This is a strange, sad video documenting the artist’s attempt to purchase every copy of The Stories of John Cheever in a single day in Manhattan. I read about the video and set off to my local bookshop here in Copenhagen. They didn’t have that title but they did have his debut novel, The Wapshot Chronicle, which I bought.
Haven’t felt this excited about a band since The Strokes and that was in 1999 – a time before the Internet had reshaped civilisation in its self-regarding image. You would occasionally ‘go on’ the Internet to check your email but there wasn’t a whole lot more to do.
A true story about The Strokes; I somehow managed to get their manager’s email address and lied my way onto the guestlist of one of their first London shows claiming to be the editor of an influential university music periodical. Then the drummer broke his hand or something, I got bumped to the Oxford show a few days later, and then my +1 was revoked as every music journalist in the land wanted a piece of the action. I didn’t fancy driving that far on my lonesome so I gibbed it. They were apparently amazing that night, as well.
My mum had this on cassette. I stole it and played it endlessly on long car rides from my home town west to Bath or east to Canterbury. I love Bruce Springsteen’s world-weary voice toward the end of this. I’d love to hear Bruce narrating Raymond Carver stories.
I’m obviously getting better at Danish as I understood and greatly enjoyed a lot of Friday’s excellent Unga Bunga electronic music radio show on P3.
The show touched on Delia Derbyshire, a mathematician and composer best known for her work on the original Dr Who themetune (she took Ron Grainer’s original theme and recreated it using purely electronic sources) during her time at the BBC’s effects unit, the Radiophonic Workshop.
According to Wikipedia, Mr Grainer was so taken with her version that he asked she be given a co-composer’s credit, ‘but this was prevented by BBC bureaucracy, who preferred to keep the members of the Workshop anonymous.’
There is more detail on DeliaDerbyshire.org, an excellent site set up to provide information about her life and work: ‘On first hearing it Grainer was tickled pink: “Did I really write this?” he asked. “Most of it,” replied Derbyshire.’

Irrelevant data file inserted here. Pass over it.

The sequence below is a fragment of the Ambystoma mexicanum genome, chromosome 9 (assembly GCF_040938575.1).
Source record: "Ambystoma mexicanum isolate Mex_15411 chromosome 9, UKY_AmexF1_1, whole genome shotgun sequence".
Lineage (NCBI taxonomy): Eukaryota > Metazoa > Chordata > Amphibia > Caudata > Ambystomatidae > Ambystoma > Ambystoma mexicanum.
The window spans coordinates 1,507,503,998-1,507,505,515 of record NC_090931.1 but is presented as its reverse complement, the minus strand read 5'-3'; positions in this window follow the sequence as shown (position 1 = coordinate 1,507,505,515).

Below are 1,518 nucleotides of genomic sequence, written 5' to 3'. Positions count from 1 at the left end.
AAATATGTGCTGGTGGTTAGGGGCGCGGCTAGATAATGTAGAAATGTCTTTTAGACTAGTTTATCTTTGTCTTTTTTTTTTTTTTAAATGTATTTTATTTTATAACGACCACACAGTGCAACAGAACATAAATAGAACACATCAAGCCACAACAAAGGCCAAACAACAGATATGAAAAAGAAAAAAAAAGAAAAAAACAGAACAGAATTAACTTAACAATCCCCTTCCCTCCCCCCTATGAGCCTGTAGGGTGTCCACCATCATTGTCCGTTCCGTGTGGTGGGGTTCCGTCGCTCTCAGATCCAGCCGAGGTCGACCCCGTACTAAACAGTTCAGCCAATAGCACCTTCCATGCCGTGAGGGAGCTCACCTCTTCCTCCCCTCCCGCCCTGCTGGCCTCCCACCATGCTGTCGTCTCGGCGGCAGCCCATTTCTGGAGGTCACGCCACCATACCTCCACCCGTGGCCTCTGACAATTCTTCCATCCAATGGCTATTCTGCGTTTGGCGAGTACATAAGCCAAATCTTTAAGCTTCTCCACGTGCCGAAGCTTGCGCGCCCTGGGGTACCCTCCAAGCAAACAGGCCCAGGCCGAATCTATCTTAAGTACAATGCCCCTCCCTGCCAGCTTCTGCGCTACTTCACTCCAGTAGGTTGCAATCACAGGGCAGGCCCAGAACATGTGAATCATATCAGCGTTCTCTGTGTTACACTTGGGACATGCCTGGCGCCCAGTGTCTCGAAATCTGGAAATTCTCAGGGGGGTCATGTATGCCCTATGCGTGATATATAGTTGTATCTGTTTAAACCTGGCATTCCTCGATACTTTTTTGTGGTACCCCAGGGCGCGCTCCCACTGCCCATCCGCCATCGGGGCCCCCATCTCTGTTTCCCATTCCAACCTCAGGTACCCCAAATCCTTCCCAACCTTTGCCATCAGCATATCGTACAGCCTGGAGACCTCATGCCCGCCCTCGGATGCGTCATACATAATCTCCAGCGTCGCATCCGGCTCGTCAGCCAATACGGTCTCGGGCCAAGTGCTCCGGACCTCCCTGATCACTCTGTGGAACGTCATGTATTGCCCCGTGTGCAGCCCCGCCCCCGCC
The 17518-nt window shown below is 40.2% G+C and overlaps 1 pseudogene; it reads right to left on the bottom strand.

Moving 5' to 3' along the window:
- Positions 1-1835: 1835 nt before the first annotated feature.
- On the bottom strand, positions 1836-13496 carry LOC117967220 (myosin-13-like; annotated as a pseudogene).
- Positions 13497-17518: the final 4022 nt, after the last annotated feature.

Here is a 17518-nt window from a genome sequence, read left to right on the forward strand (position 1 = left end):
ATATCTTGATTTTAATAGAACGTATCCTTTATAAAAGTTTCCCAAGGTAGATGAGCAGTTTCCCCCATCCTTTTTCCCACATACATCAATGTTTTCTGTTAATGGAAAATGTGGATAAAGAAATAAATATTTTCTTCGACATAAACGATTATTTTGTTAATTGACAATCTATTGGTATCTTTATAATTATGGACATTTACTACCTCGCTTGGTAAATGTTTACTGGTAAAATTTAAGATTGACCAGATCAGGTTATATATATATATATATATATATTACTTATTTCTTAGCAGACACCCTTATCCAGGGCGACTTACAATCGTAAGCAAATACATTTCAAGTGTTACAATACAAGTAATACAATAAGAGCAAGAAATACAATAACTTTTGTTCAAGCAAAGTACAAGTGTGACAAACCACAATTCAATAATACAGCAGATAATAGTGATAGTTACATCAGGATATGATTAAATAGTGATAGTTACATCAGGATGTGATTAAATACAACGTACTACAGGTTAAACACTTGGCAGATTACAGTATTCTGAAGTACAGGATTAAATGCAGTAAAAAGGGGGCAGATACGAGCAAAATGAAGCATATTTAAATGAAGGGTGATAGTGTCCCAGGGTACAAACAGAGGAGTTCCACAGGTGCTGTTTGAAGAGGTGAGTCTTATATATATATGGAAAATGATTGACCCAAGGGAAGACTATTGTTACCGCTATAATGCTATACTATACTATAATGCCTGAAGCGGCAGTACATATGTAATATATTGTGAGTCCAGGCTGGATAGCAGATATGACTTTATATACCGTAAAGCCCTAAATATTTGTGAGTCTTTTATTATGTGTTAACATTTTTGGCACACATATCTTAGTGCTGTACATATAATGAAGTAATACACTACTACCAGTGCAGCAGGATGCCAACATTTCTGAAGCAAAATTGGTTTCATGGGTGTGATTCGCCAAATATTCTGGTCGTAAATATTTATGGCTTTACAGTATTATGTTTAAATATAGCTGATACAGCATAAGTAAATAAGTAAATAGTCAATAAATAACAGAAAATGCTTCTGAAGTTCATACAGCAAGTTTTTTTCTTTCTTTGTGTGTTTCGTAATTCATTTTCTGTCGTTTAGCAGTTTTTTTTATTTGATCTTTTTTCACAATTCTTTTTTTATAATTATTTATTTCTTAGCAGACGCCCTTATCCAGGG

Ms Derbyshire, who died in 2001, is a deeply fascinating figure. Regarded as a pioneer of electronic music and deeply revered by aficionados around the world, she seems to have fallen out of love with the genre she helped to establish, only to become re-invigorated toward the end of her life when she sensed a return to her more free-form ideals.
From the Guardian’s obituary: ‘By 1973 Delia had become progressively more unhappy with her life at the workshop and she left to join me at Electrophon, an electronic music studio I had set up in Covent Garden. There, unfortunately, she found little relief from her unhappiness and decided to leave London. She became involved, bizarrely, in the laying of the national gas main as a radio operator, she worked in a Cumbrian art gallery, and she worked in a bookshop.’
And from DeliaDerbyshire.org: ‘Shortly before Delia died, she wrote the following: “Working with people like Sonic Boom on pure electronic music has re-invigorated me. He is from a later generation but has always had an affinity with the music of the 60s. One of our first points of contact – the visionary work of Peter Zinovieff, has touched us both, and has been an inspiration. Now without the constraints of doing ‘applied music’, my mind can fly free and pick-up where I left off.”
These are two of the best examples of Ms Derbyshire’s work I could find on the net.
The first is her iconic rendering of the Dr Who theme, and the second a sequence from a 1964 project called The Dreams, a collaboration with the poet Barry Bermange, in which she splices recordings of people recounting their dreams with her own electronic compositions: